6.9. Hepatoprotective Activity: Heidari et al., (2012) were studied the effect of C. sativus L. against cumene hydroperoxide induced-oxidative stress. The results showed that aqueous extract of C. sativus L. acts as a hepatoprotective and antioxidant agent against CHP-induced hepato-toxicity suggesting that antioxidants and radical scavenging components of C. sativus L. fruit extract can easily cross the cell membrane and cope with the intracellular ROS formation 59.
6.10. Hypoglycemic and Hypolipidemic Activity: Sharmin et al., (2013) were studied hypoglycemic and hypolipidemic effects of cucumber in alloxan-induced diabetic rats. It was concluded that the ethanol extracts of Cucurbitaceae family fruits, cucumber, white pumpkin and ridge gourd have significant anti-hyperglycemic effects in AIDRs. They also have the capacity to reduce the elevated lipid profiles in AIDRs. Ridge gourd has also significant effects of restoring the depressed hepatic glycogen levels in AIDRs.
Therefore, we believe that these fruits extracts can be useful, at least as an adjunct, in the therapy of diabetes, a condition in which hyperglycemia and hyperlipidemia co-exist quite often. However, further study is necessary for the screening of chemical compounds and the structure elucidation of the respective anti-diabetic leads as well as their exact mechanism 60.
6.11. Wound Healing Activity: Patil et al., (2011) were studied on the pharmacological evaluation of wound healing potential of C. sativus L. He stated that aqueous extracts of C. sativus L. have proper efficacy on wound healing. Herbal paste preparation showed significant (P<0.05) improvement in maturation, wound contraction and epithelialization 61.
6.12. Anti-wrinkle and Anti-aging Activity: The anti-oxidant, anti-hyaluronidase, and anti-elastase activity of the lyophilized juice of Cucumis sativus fruit were proven for their activities. The presence of ascorbic acid rationalizes the use of C. sativus as a potential anti-wrinkle agent in cosmetic product 62. The fermentation of synthetic cucumber juice proved that there were some unknown compounds in cucumber extract that also contributed to fermentation and resulted in lactic acid production higher than that of total sugar content. The inclusion of soluble organic acid-bound magnesium in the fermented cucumber extract at high concentrations supported a novel application of this fluid as an ingredient of magnesium gels 63.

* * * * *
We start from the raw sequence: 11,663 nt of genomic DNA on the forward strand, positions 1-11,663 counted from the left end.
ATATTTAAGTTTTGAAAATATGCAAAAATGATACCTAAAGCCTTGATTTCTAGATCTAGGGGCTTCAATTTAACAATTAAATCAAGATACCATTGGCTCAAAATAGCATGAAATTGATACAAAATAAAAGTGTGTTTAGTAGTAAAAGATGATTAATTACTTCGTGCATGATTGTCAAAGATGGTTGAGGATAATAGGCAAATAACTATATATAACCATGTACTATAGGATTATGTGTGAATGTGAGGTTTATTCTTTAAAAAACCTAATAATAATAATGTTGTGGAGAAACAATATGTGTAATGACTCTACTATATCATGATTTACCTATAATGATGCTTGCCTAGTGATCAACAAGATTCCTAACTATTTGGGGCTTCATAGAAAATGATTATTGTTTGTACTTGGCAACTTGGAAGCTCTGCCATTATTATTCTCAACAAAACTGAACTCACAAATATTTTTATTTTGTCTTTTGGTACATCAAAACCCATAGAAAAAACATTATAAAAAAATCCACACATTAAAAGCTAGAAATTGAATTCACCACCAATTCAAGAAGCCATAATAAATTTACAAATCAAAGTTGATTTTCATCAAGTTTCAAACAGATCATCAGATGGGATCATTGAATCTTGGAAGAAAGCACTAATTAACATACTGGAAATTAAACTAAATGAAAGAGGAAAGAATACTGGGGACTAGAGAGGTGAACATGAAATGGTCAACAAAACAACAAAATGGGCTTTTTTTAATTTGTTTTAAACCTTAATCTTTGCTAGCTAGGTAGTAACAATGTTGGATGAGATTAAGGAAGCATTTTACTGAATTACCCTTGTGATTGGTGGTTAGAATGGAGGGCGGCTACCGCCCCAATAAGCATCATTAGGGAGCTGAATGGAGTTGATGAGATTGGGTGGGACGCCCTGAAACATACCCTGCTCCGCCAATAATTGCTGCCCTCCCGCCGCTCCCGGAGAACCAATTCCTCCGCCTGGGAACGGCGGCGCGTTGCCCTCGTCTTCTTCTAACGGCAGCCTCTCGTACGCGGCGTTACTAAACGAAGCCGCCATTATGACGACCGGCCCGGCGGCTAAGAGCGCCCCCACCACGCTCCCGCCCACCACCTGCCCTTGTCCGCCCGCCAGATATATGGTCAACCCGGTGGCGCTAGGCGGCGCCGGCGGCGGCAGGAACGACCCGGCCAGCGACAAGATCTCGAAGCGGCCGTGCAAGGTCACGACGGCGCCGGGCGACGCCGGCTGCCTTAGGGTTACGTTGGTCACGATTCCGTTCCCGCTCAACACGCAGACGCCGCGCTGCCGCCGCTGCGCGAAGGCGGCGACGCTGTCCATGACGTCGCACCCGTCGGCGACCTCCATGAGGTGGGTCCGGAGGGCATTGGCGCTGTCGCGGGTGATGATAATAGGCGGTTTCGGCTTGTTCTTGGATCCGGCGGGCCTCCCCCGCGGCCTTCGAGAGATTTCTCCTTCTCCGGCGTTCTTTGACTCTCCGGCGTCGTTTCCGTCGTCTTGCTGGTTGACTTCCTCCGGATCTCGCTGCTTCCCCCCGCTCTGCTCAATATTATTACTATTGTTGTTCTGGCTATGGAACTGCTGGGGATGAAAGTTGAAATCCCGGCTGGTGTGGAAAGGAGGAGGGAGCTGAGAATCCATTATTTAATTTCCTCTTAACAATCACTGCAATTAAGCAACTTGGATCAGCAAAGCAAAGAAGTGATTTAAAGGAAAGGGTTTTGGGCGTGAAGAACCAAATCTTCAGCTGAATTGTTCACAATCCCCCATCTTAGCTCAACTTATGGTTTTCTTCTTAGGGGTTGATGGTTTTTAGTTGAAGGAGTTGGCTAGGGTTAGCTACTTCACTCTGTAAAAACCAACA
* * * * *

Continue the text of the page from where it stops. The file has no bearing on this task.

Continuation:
6.13. Skin Diseases: A case report of a 42-year-old man who used sulfur powder adhered to cucumber slices to successfully self-treat a vitiligo condition. The treatment has resulted in no recurrence of the disease for 21 years. The authors analyzed the mechanism of this folk prescription for vitiligo and concluded that the success of the self-treatment may be mainly associated with hydrogen sulfide (H2S). The antibacterial activity of pentathionic acid (H2S5O6) and the antioxidant activity of cucumber might also play a role in the treatment 64.
7. Toxicological Studies: The acute toxicity of Cucumis sativus L. fruit homogenate was evaluated on 20 albino mice grouped into five groups of four mice each. Animals in different groups were orally administered with different amounts of the whole fruit homogenate. The animals were monitored for dullness, nervousness, uncoordinated movement, and death within 24 h after administration. The administered Cucumis sativus L. did not induce adverse effects on the mice within the concentration range of 0.5 ml/kg body weight to 5 ml/kg body weight test animals.
They concluded there were no dose-dependent side effects 48. Acute toxicity studies of aqueous extract of C. sativus fruit showed no sign and symptoms such as restlessness, respiratory distress, diarrhea, convulsions and coma and it was found safe up to 5000 mg/kg 61.
CONCLUSION: C. sativa is a medicinal plant of immense importance owing to its diverse ethnomedicinal uses, phytochemical constituents and pharmacological profile.
This review reveals that this plant is a strong source of new potential phytoconstituents having widespread pharmacological properties especially antioxidant, anti-bacterial, anti-mutagenic and cytotoxic activities. Identification of more by-products from C. sativa suggests a promising future for this plant.
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How to cite this article:
Saeedi R, Sultana A and Rahman K: Ethnomedicinal uses and pharmacological activities of different parts of Cucumis sativus Linn: an update. Int J Pharm Sci & Res 2020; 11(4): 1549-56. doi: 10.13040/IJPSR.0975-8232.11(4).1549-56.
All © 2013 are reserved by the International Journal of Pharmaceutical Sciences and Research. This Journal licensed under a Creative Commons Attribution-NonCommercial-ShareAlike 3.0 Unported License.
R. Saeedi, A. Sultana * and K. Rahman
Department of Amraze Niswan wa Ilmul Qabalat (Gynecology and Obstetrics), National Institute of Unani Medicine, Bangalore, Karnataka, India.
06 July 2019
13 September 2019
06 February 2020
01 April 2020